[Image by Chris Seufert licensed under Creative Commons.]

Categories
Criticism Law Politics The Opinionsphere

Yes, the Senate Can Refuse to Seat Roland Burris

[digg-reddit-me]Ever since Governor Blagojevich announced his appointment of Roland Burris to take Obama’s Senate seat, the Conventional Wisdom has been that while Blagojevich’s actions are unseemly they are within the law – and more importantly, that Harry Reid and the rest of the Senate can’t do anything to stop Burris from being seated. The LA Times opined:

Exasperated as they are at being outfoxed by Blagojevich, his colleagues and critics must face the fact that he is still the governor of Illinois and empowered to appoint an interim U.S. senator. It’s not a pretty situation, but it’s the law.

The Wall Street Journal suddenly discovered the Constitution and the Rule of Law after eight years of amnesia1 and declared that this was a matter of “Harry Reid v. the Constitution,” claiming without equivocation that Blagojevich had “every legal right” to appoint Burris, that the “Beltway Democrats can’t inject themselves into what is clearly a matter of Illinois law,” and finally that:

Nowhere in the Constitution is there a “qualification” saying that a Senator must not have been appointed by an embarrassing Illinois Governor…now that Mr. Burris has been appointed, Mr. Reid can’t legally deny him his seat. If this is the way Democrats are going to use their new monopoly on Beltway power even against a member of their own party, we’re in for an ugly couple of years.

David Gregory, temporarily sans smirk, parroted the same Conventional Wisdom on this morning’s Meet the Press.

This Conventional Wisdom holds that the 1969 Supreme Court case of Powell v. McCormack limits the Senate’s power to take action pursuant to Article I, Section 5 of the Constitition. The Article states:

Each House shall be the judge of the elections, returns and qualifications of its own members…

Powell limited this power by holding that:

In judging the qualifications of its members under Art. I, § 5, Congress is limited to the standing qualifications expressly prescribed by the Constitution.

What the LA Times and Wall Street Journal and David Gregory fail to take into account – whether deliberately or not is unclear – is that the Powell case revolved around the question of whether the Congress could judge the qualifications of a member and exclude him or her for bad conduct while Reid is making his case under the Senate’s power to judge the process by which it’s members are selected or elected. On Meet the Press, Reid said that he didn’t know of anything Burris had done wrong or any qualification he lacked. Rather Reid pointed to the tainted process which lead to Burris’s appointment as the problem. This is an entirely separate issue from the one decided in Powell – in which a duly elected Congressman was denied his seat for misconduct during the previous session of Congress:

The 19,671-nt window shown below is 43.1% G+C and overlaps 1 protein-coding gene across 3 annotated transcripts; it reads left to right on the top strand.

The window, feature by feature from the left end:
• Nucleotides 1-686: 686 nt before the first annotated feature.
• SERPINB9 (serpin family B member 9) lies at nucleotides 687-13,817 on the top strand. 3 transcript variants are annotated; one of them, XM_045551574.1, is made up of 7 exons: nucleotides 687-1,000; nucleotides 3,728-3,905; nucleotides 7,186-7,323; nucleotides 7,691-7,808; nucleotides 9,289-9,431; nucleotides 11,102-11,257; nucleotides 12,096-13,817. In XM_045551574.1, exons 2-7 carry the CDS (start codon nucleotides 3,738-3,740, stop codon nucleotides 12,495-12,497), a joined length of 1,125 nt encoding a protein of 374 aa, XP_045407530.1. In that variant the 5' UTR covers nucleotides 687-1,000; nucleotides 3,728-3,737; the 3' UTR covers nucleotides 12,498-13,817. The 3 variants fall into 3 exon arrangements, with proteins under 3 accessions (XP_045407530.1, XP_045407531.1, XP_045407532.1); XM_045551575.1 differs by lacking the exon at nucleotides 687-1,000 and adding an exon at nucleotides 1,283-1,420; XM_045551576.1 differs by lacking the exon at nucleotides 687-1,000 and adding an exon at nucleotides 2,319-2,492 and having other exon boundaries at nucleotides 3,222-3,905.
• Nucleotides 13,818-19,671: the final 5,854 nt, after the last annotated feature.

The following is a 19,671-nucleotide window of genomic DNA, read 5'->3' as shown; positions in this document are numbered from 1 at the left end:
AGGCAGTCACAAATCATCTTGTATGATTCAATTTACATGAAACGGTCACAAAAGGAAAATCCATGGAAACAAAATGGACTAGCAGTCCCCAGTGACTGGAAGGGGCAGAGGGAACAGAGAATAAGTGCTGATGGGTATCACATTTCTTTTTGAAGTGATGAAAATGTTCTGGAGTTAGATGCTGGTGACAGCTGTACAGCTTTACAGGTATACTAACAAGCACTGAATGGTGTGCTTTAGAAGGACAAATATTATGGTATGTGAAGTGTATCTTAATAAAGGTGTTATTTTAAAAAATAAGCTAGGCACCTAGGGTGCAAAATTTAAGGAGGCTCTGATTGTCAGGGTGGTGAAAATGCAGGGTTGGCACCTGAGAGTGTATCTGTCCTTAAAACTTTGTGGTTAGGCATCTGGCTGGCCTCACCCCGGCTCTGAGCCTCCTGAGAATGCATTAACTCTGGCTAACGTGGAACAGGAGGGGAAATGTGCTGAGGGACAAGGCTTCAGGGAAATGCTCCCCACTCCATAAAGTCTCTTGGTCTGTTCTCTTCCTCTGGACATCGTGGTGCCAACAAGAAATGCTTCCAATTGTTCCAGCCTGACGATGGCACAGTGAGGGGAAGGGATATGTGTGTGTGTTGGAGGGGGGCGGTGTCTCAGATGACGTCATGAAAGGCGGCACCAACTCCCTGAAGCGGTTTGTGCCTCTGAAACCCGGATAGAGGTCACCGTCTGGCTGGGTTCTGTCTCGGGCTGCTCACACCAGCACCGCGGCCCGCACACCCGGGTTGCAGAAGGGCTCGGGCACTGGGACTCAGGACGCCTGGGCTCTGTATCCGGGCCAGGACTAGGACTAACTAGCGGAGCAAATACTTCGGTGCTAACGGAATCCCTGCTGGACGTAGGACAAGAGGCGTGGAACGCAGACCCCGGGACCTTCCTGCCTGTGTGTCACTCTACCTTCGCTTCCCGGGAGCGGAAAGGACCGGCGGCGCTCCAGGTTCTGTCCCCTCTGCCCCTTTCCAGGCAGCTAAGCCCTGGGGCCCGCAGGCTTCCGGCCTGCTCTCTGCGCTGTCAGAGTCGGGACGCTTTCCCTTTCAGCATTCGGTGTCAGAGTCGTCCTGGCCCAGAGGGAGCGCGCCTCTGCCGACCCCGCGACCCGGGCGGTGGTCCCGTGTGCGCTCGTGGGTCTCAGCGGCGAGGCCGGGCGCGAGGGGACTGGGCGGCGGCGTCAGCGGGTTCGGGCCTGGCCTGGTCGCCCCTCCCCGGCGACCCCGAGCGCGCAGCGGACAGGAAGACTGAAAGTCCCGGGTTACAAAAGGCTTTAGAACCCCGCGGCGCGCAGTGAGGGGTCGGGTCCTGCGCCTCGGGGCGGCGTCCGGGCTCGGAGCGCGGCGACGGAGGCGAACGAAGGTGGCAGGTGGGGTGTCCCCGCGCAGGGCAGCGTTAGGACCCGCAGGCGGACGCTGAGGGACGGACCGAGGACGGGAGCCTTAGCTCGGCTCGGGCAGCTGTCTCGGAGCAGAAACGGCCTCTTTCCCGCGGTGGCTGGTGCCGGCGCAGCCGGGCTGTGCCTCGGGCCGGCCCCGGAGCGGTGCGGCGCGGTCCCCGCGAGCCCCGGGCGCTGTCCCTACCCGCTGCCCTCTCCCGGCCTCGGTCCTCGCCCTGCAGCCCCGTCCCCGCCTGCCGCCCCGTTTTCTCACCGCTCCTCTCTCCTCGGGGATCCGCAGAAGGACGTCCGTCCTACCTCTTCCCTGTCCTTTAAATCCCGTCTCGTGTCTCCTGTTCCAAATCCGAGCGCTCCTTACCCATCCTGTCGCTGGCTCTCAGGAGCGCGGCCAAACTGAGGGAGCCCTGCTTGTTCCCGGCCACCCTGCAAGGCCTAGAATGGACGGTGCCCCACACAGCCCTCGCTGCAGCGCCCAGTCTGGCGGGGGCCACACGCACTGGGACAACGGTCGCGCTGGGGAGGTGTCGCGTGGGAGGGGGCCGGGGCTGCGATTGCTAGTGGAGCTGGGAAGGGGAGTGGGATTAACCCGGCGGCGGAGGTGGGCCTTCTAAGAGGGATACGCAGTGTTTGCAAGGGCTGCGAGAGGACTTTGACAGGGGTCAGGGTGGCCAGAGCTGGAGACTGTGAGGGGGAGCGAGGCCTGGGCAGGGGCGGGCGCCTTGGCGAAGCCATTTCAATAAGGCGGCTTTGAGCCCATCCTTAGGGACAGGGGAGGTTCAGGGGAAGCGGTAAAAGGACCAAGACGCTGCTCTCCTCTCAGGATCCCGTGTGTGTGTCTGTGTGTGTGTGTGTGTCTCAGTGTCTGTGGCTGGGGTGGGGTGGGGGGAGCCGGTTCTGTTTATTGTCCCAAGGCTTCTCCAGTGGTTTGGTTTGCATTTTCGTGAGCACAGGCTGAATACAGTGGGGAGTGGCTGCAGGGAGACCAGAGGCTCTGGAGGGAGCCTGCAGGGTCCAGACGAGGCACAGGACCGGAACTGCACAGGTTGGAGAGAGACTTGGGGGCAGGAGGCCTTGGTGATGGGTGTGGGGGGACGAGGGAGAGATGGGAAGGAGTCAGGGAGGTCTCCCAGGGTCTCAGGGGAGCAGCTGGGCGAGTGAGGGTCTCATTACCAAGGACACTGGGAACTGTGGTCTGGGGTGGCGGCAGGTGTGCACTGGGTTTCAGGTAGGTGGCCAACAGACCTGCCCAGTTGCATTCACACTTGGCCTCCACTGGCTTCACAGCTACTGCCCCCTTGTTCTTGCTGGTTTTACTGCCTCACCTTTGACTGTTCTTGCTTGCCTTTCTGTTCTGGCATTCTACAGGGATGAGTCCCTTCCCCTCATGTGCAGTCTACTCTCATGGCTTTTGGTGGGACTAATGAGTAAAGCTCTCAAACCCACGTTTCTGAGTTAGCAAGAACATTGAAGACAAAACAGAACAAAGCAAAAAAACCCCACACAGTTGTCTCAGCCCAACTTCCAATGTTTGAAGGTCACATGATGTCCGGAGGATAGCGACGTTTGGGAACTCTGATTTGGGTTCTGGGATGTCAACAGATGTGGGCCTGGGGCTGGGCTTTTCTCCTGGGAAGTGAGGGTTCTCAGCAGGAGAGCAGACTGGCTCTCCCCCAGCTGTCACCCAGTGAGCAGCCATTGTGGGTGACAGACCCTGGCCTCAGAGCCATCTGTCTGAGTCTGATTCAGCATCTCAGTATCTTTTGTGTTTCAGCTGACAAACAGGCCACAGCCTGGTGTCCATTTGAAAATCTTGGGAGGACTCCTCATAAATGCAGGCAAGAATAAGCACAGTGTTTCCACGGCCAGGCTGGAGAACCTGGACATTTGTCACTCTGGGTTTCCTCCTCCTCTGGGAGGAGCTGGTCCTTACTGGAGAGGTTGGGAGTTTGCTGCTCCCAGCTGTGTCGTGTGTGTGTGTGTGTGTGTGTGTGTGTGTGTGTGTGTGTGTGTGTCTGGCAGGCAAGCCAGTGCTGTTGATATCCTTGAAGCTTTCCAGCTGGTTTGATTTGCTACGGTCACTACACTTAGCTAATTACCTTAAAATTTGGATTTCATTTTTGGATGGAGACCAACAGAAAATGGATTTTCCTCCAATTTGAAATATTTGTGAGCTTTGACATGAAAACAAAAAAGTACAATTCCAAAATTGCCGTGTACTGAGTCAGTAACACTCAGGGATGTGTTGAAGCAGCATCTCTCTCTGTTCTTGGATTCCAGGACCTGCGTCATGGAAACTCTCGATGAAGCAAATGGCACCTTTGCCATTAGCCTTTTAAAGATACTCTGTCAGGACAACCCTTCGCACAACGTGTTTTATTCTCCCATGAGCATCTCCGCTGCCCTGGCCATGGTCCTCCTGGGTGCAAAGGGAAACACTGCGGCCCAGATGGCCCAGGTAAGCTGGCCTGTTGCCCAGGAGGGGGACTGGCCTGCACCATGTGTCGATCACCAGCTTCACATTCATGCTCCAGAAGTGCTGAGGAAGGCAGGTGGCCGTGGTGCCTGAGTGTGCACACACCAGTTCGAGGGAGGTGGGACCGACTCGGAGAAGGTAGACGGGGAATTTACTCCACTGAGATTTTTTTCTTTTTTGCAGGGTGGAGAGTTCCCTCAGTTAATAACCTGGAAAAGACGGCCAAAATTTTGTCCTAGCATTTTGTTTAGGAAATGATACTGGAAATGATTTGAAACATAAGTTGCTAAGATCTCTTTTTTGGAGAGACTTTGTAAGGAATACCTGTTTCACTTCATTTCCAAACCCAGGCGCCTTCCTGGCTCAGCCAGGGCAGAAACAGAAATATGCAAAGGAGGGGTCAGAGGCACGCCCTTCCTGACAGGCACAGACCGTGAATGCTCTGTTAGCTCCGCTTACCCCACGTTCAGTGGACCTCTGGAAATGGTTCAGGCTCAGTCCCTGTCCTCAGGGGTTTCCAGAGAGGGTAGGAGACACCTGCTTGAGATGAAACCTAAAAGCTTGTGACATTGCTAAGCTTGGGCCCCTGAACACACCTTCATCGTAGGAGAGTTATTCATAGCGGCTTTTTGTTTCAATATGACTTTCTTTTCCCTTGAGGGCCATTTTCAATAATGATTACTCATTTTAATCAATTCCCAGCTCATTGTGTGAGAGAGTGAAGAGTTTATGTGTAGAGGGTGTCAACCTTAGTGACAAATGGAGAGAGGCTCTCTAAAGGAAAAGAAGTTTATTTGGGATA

Our examination of the relevant historical materials leads us to the conclusion that …the Constitution leaves the House without authority to exclude any person, duly elected by his constituents, who meets all the requirements for membership expressly prescribed in the Constitution.

The key phrase being “duly elected.” The Senate still has the power to judge the returns and the elections – and this power was not limited by Powell. The corruption of the process leading to Burris’s appointment is also what Reid & co. keep harping on – rather than Burris’s qualifications. An election of a Senator marred by corruption, like a corrupt appointment, is to be judged by the Senate. Akhil Reed Amar and Josh Chafetz explain the history of this power and it’s previous invocations.

If Reid chooses to push this claim of Constitutional authority and refuses to seat Burris, he may well prevail, proving once again John Kenneth Galbraith’s prescience:

The enemy of the conventional wisdom is not ideas but the march of events.

  1. That’s unfair. The Journal always remembers to invoke the Constitution when slamming Democrats. It only ignores it when Republicans are acting unconstitutionally. []